[SciPy-user] filtering without phase shift
Jeff Lyon
jeff.lyon@cox....
Thu Jul 26 09:31:39 CDT 2007
Another way to filter your data is with an finite impulse response
(FIR) filter. One of the nice properties of FIR filters is that they
can have linear phase, or constant group delay. This means that all
the frequencies in the filtered signal are delayed uniformly, and you
can simply subtract out the delay.
On Jul 25, 2007, at 8:36 AM, Anne Archibald wrote:
> On 24/07/07, Stef Mientki <s.mientki@ru.nl> wrote:
>>
>>
>> Bryan Cole wrote:
>>> The easiest way to do non-phase-shifted filtering is to use FFTs
>>> i.e.
>>>
>>> FFT -> Low Pass -> iFFT
>>>
>>> The only reason to move to time-domain filters is if you must do
>>> filtering in real-time where the complete dataset is (yet)
>>> unknown and
>>> you must obey the laws of causality.
>>>
>>> Using a frequency domain filter, you can have whatever cutoff you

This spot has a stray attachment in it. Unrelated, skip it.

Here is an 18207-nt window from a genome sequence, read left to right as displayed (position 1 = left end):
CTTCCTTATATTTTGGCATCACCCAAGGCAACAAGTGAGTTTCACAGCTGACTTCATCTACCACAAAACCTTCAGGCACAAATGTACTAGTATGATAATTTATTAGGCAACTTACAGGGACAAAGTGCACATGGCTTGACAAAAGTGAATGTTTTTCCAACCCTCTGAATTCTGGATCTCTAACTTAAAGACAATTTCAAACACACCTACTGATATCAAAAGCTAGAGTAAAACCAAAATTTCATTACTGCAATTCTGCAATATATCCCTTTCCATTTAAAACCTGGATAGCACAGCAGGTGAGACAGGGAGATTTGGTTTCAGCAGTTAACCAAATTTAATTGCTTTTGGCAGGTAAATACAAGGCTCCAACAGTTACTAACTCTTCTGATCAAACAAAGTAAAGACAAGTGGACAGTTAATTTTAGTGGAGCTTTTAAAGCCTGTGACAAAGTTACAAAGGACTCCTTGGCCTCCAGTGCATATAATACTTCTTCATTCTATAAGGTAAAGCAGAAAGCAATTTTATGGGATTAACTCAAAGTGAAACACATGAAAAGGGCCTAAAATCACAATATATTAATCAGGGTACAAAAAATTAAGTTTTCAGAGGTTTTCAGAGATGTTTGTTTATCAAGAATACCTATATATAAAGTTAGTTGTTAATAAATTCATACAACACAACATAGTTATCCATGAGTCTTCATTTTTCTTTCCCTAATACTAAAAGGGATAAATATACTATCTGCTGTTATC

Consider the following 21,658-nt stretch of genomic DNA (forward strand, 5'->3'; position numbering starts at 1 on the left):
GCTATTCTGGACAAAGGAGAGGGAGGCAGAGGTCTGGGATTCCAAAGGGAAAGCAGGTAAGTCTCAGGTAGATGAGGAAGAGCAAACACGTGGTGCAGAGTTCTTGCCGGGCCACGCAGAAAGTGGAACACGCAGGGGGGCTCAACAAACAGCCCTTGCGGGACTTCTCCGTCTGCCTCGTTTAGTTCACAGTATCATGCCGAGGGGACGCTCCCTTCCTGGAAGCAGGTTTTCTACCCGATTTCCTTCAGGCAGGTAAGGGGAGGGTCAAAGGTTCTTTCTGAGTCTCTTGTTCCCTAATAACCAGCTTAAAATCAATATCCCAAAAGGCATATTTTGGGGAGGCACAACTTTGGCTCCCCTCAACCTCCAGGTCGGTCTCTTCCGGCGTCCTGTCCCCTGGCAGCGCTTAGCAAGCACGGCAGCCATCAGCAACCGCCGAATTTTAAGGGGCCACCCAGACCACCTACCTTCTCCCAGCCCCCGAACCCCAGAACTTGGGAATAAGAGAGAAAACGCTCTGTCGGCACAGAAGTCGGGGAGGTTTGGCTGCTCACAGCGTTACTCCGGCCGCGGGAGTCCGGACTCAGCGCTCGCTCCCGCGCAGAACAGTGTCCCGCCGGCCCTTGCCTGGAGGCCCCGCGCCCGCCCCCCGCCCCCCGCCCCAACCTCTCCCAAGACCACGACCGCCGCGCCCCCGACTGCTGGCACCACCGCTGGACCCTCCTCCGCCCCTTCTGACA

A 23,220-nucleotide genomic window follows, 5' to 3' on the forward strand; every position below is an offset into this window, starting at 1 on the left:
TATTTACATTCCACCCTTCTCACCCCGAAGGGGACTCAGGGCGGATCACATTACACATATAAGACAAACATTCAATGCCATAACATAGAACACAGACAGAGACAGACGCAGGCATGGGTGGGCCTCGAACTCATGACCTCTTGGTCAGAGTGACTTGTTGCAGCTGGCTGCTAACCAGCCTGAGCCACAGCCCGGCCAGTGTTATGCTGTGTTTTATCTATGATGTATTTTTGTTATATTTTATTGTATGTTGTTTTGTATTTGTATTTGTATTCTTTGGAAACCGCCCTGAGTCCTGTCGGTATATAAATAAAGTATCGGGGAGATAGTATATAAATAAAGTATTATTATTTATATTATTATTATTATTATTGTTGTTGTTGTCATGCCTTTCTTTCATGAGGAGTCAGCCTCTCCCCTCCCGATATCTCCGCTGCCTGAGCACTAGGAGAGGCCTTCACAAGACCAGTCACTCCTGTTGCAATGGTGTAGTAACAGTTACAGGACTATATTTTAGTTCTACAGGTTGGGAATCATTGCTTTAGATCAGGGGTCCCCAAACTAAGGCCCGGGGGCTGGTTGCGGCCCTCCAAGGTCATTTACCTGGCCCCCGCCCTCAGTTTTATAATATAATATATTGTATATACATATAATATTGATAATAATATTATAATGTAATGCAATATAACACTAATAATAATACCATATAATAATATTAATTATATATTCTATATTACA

>>> like.
>>>
>> I'm a bit rusty, but isn't there a real danger by filtering in the
>> frequency domain,
>> creating a rectangle cutoff in the frequency domain,
>> leads to an infinite ringing signal in the time-domain.
>
> There is a concern with ringing if you just use a brick-wall cutoff
> (though often with an FFT you have so much frequency resolution the
> ringing isn't actually a problem). The easiest way to do this is to
> use a softer edge - there are standard filter shapes (Butterworth and
> so on) which will minimize ringing, but any relatively smooth falloff
> will help.
>
> It sounds like this is not quite your issue, but if what you need is a
> filter that preserves peak height, Kalman filtering is what you need.
>
> Anne
> _______________________________________________
> SciPy-user mailing list
> SciPy-user@scipy.org
> http://projects.scipy.org/mailman/listinfo/scipy-user
More information about the SciPy-user
mailing list